Linux 3.0 RC Released With “Absolutely No Big Changes”

Earlier today, Linux announced the release of Linux 3.0 RC. This puts to rest the speculation over whether the next version will be 2.8 or 3.0 after Linus revealed that he is ending Linux 2.6.x series. According to Linus, he has ended the Linux 2.6.x series because the numbers has become too large. Linux 2.6.x has been in development for seven years and has seen 39 releases. However, there is a reason for choosing the version number 3.0 over 2.8 – Linux is entering its third decade of development.

I decided to just bite the bullet, and call the next version 3.0. It will get released close enough to the 20-year mark, which is excuse enough for me, although honestly, the real reason is just that I can no longer comfortably count as high as 40.

And thankfully, the feared features Linus planned for this release  – “breaking absolutely everything and rewriting the kernel to be a microkernel using a special message-passing version of Visual Basic” – did not make it to this release. (Read this if you do not get it.)

Jokes aside, perhaps the biggest news with this release is that there is absolutely no big feature. Yes, that is right, Linus just had renamed Linux 2.6.40 to Linux 3.0. This release is as simple as that – no magical new feature or no breaking old stuffs. This does not mean that Linux 3.0 will have no new features. There will be only small incremental new features.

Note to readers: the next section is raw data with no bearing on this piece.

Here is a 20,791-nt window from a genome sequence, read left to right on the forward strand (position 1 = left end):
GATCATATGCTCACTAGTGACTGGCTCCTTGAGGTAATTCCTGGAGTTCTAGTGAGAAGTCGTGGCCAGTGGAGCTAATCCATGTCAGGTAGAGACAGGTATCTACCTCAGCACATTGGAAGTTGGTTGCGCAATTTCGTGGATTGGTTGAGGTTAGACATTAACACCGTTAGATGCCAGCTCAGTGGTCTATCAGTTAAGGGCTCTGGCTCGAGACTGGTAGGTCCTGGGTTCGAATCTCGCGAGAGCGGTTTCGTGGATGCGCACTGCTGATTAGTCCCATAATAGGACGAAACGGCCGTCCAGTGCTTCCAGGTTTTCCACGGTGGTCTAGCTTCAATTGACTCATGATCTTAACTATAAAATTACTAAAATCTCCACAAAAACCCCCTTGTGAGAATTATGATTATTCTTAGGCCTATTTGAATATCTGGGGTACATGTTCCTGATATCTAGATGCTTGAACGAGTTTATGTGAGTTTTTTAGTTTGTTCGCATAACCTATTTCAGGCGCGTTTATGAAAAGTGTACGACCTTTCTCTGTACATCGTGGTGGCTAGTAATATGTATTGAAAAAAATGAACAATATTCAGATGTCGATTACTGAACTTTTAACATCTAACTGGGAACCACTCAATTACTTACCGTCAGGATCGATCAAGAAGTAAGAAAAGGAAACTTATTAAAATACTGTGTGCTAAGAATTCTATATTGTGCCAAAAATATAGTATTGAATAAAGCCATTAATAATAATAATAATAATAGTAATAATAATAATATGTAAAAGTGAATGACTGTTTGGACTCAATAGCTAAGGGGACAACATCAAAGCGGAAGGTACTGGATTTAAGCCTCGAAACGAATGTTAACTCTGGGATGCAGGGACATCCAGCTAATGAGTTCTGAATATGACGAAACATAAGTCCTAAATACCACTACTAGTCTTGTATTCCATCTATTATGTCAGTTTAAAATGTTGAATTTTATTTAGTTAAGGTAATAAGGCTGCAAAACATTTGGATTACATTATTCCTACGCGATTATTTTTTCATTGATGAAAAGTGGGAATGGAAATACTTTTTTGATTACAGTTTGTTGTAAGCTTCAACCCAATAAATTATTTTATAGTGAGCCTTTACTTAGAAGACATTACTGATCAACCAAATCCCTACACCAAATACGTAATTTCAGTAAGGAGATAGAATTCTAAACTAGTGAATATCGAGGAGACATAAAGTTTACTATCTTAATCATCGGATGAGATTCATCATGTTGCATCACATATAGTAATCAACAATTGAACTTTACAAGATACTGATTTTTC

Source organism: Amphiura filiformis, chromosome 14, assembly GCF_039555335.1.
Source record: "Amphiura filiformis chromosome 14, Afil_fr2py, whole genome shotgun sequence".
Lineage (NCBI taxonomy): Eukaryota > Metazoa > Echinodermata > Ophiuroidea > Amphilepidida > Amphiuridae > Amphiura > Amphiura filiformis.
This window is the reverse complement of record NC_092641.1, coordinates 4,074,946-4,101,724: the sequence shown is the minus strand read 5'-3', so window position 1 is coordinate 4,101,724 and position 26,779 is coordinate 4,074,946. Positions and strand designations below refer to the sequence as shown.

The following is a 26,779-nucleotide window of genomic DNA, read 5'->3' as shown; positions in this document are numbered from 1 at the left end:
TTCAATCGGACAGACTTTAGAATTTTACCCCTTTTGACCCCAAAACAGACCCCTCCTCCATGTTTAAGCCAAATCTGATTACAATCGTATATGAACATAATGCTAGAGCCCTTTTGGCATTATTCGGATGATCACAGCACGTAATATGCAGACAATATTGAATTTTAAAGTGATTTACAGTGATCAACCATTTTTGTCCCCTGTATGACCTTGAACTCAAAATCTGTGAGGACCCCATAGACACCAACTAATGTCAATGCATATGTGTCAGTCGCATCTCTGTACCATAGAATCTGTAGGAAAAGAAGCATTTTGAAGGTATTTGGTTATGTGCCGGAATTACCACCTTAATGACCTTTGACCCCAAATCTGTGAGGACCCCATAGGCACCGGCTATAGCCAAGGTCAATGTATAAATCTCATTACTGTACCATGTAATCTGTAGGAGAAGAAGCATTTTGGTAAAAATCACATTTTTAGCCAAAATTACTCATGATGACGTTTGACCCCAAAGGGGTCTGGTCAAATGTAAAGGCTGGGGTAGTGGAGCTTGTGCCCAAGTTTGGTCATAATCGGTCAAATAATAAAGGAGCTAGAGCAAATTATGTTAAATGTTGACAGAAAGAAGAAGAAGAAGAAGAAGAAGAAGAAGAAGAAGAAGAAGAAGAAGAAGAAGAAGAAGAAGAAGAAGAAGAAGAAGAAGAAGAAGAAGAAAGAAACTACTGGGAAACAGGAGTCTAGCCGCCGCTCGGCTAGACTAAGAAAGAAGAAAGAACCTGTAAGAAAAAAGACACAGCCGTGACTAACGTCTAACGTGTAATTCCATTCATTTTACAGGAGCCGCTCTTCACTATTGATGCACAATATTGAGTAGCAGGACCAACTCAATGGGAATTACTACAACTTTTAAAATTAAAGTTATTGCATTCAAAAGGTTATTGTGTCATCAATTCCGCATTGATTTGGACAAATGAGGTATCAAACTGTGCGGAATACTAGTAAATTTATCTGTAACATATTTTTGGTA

Explaining why he has decided not to make any major change to reflect the major change in the version number, Linus wrote that he does not want to do a KDE 4 or a GNOME 3 by introducing changes in the API and the ABI. So, instead of big changes, Linux 3.0 will be developed in the same was Linux 2.6 was developed – small incremental changes.

Although, nothing will break at the kernel level, some third part scripts and applications will break because of the change in the major number and the new versioning system. These should be very easy to fix though.

The final version of Linux 3.0 is expected later this summer.

You can read Linus’ announcement here.

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Ricky Laishram

Ricky Laishram is a Linux and FOSS enthusiast. He is passionate about open source technologies and likes to keep abreast with the latest developments in KDE and Ubuntu. He also loves listening to music and is a huge Tegan snd Sara fan. You can follow him on twitter @ricky_lais.